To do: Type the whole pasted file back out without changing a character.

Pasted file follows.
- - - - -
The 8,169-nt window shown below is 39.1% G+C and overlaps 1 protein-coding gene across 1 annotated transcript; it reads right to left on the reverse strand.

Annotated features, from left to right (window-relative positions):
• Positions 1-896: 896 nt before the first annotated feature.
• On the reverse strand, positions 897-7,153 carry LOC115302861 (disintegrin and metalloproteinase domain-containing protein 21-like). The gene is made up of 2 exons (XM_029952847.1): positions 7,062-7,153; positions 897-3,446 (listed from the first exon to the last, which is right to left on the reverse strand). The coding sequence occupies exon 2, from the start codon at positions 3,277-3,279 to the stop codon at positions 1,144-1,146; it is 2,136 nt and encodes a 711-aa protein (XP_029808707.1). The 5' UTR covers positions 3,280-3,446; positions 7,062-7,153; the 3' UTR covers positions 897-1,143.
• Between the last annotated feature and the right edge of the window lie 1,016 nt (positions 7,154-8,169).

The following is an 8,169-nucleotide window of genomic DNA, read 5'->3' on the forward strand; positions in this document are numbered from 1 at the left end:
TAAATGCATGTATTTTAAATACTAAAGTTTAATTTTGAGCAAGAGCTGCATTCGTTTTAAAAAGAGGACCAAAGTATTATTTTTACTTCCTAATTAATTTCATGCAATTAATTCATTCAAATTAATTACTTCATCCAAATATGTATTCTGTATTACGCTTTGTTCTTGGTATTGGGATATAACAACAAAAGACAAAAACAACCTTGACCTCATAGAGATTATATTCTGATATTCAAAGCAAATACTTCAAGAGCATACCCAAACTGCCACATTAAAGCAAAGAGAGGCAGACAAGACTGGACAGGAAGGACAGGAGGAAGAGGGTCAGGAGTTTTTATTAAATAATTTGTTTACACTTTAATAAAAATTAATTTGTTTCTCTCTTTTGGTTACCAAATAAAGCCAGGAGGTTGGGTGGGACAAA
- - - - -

The 8,169-nt window shown below is 39.1% G+C and overlaps 1 protein-coding gene across 1 annotated transcript; it reads right to left on the reverse strand.

Annotated features, from left to right (window-relative positions):
• Positions 1-896: 896 nt before the first annotated feature.
• On the reverse strand, positions 897-7,153 carry LOC115302861 (disintegrin and metalloproteinase domain-containing protein 21-like). The gene is made up of 2 exons (XM_029952847.1): positions 7,062-7,153; positions 897-3,446 (listed from the first exon to the last, which is right to left on the reverse strand). The coding sequence occupies exon 2, from the start codon at positions 3,277-3,279 to the stop codon at positions 1,144-1,146; it is 2,136 nt and encodes a 711-aa protein (XP_029808707.1). The 5' UTR covers positions 3,280-3,446; positions 7,062-7,153; the 3' UTR covers positions 897-1,143.
• Between the last annotated feature and the right edge of the window lie 1,016 nt (positions 7,154-8,169).

The following is an 8,169-nucleotide window of genomic DNA, read 5'->3' on the forward strand; positions in this document are numbered from 1 at the left end:
TAAATGCATGTATTTTAAATACTAAAGTTTAATTTTGAGCAAGAGCTGCATTCGTTTTAAAAAGAGGACCAAAGTATTATTTTTACTTCCTAATTAATTTCATGCAATTAATTCATTCAAATTAATTACTTCATCCAAATATGTATTCTGTATTACGCTTTGTTCTTGGTATTGGGATATAACAACAAAAGACAAAAACAACCTTGACCTCATAGAGATTATATTCTGATATTCAAAGCAAATACTTCAAGAGCATACCCAAACTGCCACATTAAAGCAAAGAGAGGCAGACAAGACTGGACAGGAAGGACAGGAGGAAGAGGGTCAGGAGTTTTTATTAAATAATTTGTTTACACTTTAATAAAAATTAATTTGTTTCTCTCTTTTGGTTACCAAATAAAGCCAGGAGGTTGGGTGGGACAAA